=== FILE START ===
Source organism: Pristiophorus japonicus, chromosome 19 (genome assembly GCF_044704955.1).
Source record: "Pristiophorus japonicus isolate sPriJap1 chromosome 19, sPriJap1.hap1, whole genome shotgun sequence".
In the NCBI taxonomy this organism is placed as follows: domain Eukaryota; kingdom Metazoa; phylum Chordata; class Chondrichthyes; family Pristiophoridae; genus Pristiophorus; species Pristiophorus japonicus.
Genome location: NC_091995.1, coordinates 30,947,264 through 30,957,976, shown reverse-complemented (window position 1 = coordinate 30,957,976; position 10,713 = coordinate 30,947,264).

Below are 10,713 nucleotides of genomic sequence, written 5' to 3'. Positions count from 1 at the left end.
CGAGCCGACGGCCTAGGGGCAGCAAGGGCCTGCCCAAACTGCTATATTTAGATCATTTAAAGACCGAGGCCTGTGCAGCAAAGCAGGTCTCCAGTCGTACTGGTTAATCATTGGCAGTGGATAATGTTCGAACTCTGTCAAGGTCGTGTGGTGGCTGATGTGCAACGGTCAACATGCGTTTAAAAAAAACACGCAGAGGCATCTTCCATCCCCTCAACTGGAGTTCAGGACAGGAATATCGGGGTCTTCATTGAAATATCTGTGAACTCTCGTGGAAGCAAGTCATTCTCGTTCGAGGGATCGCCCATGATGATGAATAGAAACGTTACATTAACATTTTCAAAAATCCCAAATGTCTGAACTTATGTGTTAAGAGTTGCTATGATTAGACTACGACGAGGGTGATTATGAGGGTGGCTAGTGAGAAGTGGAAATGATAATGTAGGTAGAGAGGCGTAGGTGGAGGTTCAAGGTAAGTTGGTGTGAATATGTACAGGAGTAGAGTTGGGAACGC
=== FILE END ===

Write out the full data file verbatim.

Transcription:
Source organism: Pristiophorus japonicus, chromosome 19 (genome assembly GCF_044704955.1).
Source record: "Pristiophorus japonicus isolate sPriJap1 chromosome 19, sPriJap1.hap1, whole genome shotgun sequence".
In the NCBI taxonomy this organism is placed as follows: domain Eukaryota; kingdom Metazoa; phylum Chordata; class Chondrichthyes; family Pristiophoridae; genus Pristiophorus; species Pristiophorus japonicus.
Genome location: NC_091995.1, coordinates 30,947,264 through 30,957,976, shown reverse-complemented (window position 1 = coordinate 30,957,976; position 10,713 = coordinate 30,947,264).

Below are 10,713 nucleotides of genomic sequence, written 5' to 3'. Positions count from 1 at the left end.
CGAGCCGACGGCCTAGGGGCAGCAAGGGCCTGCCCAAACTGCTATATTTAGATCATTTAAAGACCGAGGCCTGTGCAGCAAAGCAGGTCTCCAGTCGTACTGGTTAATCATTGGCAGTGGATAATGTTCGAACTCTGTCAAGGTCGTGTGGTGGCTGATGTGCAACGGTCAACATGCGTTTAAAAAAAACACGCAGAGGCATCTTCCATCCCCTCAACTGGAGTTCAGGACAGGAATATCGGGGTCTTCATTGAAATATCTGTGAACTCTCGTGGAAGCAAGTCATTCTCGTTCGAGGGATCGCCCATGATGATGAATAGAAACGTTACATTAACATTTTCAAAAATCCCAAATGTCTGAACTTATGTGTTAAGAGTTGCTATGATTAGACTACGACGAGGGTGATTATGAGGGTGGCTAGTGAGAAGTGGAAATGATAATGTAGGTAGAGAGGCGTAGGTGGAGGTTCAAGGTAAGTTGGTGTGAATATGTACAGGAGTAGAGTTGGGAACGC